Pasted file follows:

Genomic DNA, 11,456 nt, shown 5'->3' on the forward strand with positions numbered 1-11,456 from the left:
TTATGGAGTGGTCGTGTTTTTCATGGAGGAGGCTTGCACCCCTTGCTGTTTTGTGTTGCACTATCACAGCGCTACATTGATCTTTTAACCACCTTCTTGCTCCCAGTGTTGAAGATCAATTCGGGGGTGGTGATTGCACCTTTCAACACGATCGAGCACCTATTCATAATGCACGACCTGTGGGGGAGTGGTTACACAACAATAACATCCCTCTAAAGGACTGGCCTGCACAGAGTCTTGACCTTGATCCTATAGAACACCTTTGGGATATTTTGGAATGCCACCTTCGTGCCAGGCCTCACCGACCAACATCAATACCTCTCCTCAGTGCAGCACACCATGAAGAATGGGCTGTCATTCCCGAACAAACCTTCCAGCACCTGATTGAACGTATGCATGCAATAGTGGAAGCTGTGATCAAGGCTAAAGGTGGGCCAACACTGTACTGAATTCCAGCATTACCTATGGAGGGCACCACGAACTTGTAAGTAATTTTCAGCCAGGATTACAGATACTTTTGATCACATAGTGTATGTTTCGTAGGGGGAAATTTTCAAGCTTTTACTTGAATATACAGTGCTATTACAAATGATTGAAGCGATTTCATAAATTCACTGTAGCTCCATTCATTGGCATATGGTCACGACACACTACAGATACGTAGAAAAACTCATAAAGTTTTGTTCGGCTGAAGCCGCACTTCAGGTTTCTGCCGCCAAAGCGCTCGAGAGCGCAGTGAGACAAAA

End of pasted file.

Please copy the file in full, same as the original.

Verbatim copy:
Genomic DNA, 11,456 nt, shown 5'->3' on the forward strand with positions numbered 1-11,456 from the left:
TTATGGAGTGGTCGTGTTTTTCATGGAGGAGGCTTGCACCCCTTGCTGTTTTGTGTTGCACTATCACAGCGCTACATTGATCTTTTAACCACCTTCTTGCTCCCAGTGTTGAAGATCAATTCGGGGGTGGTGATTGCACCTTTCAACACGATCGAGCACCTATTCATAATGCACGACCTGTGGGGGAGTGGTTACACAACAATAACATCCCTCTAAAGGACTGGCCTGCACAGAGTCTTGACCTTGATCCTATAGAACACCTTTGGGATATTTTGGAATGCCACCTTCGTGCCAGGCCTCACCGACCAACATCAATACCTCTCCTCAGTGCAGCACACCATGAAGAATGGGCTGTCATTCCCGAACAAACCTTCCAGCACCTGATTGAACGTATGCATGCAATAGTGGAAGCTGTGATCAAGGCTAAAGGTGGGCCAACACTGTACTGAATTCCAGCATTACCTATGGAGGGCACCACGAACTTGTAAGTAATTTTCAGCCAGGATTACAGATACTTTTGATCACATAGTGTATGTTTCGTAGGGGGAAATTTTCAAGCTTTTACTTGAATATACAGTGCTATTACAAATGATTGAAGCGATTTCATAAATTCACTGTAGCTCCATTCATTGGCATATGGTCACGACACACTACAGATACGTAGAAAAACTCATAAAGTTTTGTTCGGCTGAAGCCGCACTTCAGGTTTCTGCCGCCAAAGCGCTCGAGAGCGCAGTGAGACAAAA